It's bound to happen. You are on the road of life when a tree falls across, blocking your path. It’s inevitable. We are walking through life and, out of nowhere, bam. Life’s obstacle. It inhibits us, discourages us and we come to the realization that the path of life is not as easy to travel as we expected. We get together with others and discuss what to do. Life is harder than we'd hoped. Don’t we wish we could win the lottery? Life is more unfair than we could have ever imagined. Don’t we wish there were better laws?
Even if it is not a single tree striking us, the the road we travel is littered with multiple, mildly irritating imperfections that make us miserable. If trees and litter don’t make it hard to walk, then we only have to look at the international news to see that the world has even worse road conditions than our own.
To walk in faith is to trust who you can’t see, when it is easy to give up based on what you can see.
Our faith is tested as we decide how to walk with the reality that there is terrible obstacle keeping us from moving along the path. We come up with new theological constructs such as (1) I can still walk in faith because it's not God’s fault. Trees happen. (2) I can walk in faith but must change paths. This tree is punishment from God. (3) I can walk in faith but I am gonna take a chainsaw to get through here. (4) I can walk in faith but will cry out "God, if you 'got the whole world in your hands' then why don't you do something??! Move this #@! tree!!"
These are the natural places of challenge for people of faith. Unfortunately, when the tree lands, many often lose faith because they are so mad about the tree. They pick up a chainsaw while resenting God for doing nothing. They live in guilt and shame. Or they walk along and forget about God. Why bother? Faith in God doesn't seem to eliminate the number of setbacks, failures or tragedies that occur.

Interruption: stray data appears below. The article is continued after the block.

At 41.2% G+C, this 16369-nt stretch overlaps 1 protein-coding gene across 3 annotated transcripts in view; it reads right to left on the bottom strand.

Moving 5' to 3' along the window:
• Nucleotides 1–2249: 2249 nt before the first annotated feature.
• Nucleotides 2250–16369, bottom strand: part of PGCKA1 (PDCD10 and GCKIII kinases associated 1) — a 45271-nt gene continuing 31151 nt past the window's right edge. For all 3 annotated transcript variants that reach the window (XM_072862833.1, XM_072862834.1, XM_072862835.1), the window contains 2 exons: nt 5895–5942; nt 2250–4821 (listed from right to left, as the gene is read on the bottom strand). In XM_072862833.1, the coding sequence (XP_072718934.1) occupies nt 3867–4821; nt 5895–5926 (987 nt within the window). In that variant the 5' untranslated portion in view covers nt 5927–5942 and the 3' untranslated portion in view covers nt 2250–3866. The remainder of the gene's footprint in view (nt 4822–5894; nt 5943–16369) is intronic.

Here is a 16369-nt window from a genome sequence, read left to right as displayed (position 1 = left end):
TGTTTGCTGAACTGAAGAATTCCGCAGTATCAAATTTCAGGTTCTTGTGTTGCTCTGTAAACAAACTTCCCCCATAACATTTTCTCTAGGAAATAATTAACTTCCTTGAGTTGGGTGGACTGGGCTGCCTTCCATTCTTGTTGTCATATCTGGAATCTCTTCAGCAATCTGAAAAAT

The parable known as the Wheat and the Tares is one that is great for all who have noticed that world has come apart, the roads are littered, trees have fallen and we find ourselves asking”What should I do?” “Why won't God do something?”
The parable shows us that God’s design was good, but an enemy sowed evil into the fabric of life. God didn’t intend for evil and certainly is not inflicting it as punishment. God, the master in the parable, seems less concerned about the resulting evil because God is in charge. God has a strategy that for us is completely irrational. Wait it out. Don’t rush in with the sickle. Don’t give up either. Wait it out.
As we walk in faith, we learn we must trust that God has already claimed a victory, (that we cannot yet see) when it appears God has lost control (which we can see.) Walk in Faith. Wait in Faith.